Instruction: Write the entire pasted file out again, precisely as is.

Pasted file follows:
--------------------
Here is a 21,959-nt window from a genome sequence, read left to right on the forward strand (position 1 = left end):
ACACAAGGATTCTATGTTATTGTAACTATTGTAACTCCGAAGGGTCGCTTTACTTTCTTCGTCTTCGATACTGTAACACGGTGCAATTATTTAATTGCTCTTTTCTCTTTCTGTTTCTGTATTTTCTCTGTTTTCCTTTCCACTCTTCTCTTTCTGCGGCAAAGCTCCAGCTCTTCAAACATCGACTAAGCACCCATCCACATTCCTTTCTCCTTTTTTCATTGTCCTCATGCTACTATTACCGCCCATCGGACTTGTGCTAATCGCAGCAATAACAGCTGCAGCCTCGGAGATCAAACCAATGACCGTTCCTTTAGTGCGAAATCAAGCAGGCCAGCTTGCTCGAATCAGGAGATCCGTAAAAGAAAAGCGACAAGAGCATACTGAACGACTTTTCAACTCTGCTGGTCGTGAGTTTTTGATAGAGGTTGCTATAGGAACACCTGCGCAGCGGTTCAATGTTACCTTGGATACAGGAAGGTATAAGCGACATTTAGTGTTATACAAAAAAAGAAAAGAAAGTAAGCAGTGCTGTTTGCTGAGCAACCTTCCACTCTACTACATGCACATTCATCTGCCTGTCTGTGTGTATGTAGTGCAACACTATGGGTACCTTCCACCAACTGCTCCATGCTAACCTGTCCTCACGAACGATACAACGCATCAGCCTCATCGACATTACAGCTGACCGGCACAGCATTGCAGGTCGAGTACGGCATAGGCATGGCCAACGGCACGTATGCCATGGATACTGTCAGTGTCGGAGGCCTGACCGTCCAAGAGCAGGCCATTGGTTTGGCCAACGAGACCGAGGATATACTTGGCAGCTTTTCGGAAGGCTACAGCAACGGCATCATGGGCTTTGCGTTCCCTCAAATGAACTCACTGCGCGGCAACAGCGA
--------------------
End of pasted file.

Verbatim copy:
Here is a 21,959-nt window from a genome sequence, read left to right on the forward strand (position 1 = left end):
ACACAAGGATTCTATGTTATTGTAACTATTGTAACTCCGAAGGGTCGCTTTACTTTCTTCGTCTTCGATACTGTAACACGGTGCAATTATTTAATTGCTCTTTTCTCTTTCTGTTTCTGTATTTTCTCTGTTTTCCTTTCCACTCTTCTCTTTCTGCGGCAAAGCTCCAGCTCTTCAAACATCGACTAAGCACCCATCCACATTCCTTTCTCCTTTTTTCATTGTCCTCATGCTACTATTACCGCCCATCGGACTTGTGCTAATCGCAGCAATAACAGCTGCAGCCTCGGAGATCAAACCAATGACCGTTCCTTTAGTGCGAAATCAAGCAGGCCAGCTTGCTCGAATCAGGAGATCCGTAAAAGAAAAGCGACAAGAGCATACTGAACGACTTTTCAACTCTGCTGGTCGTGAGTTTTTGATAGAGGTTGCTATAGGAACACCTGCGCAGCGGTTCAATGTTACCTTGGATACAGGAAGGTATAAGCGACATTTAGTGTTATACAAAAAAAGAAAAGAAAGTAAGCAGTGCTGTTTGCTGAGCAACCTTCCACTCTACTACATGCACATTCATCTGCCTGTCTGTGTGTATGTAGTGCAACACTATGGGTACCTTCCACCAACTGCTCCATGCTAACCTGTCCTCACGAACGATACAACGCATCAGCCTCATCGACATTACAGCTGACCGGCACAGCATTGCAGGTCGAGTACGGCATAGGCATGGCCAACGGCACGTATGCCATGGATACTGTCAGTGTCGGAGGCCTGACCGTCCAAGAGCAGGCCATTGGTTTGGCCAACGAGACCGAGGATATACTTGGCAGCTTTTCGGAAGGCTACAGCAACGGCATCATGGGCTTTGCGTTCCCTCAAATGAACTCACTGCGCGGCAACAGCGA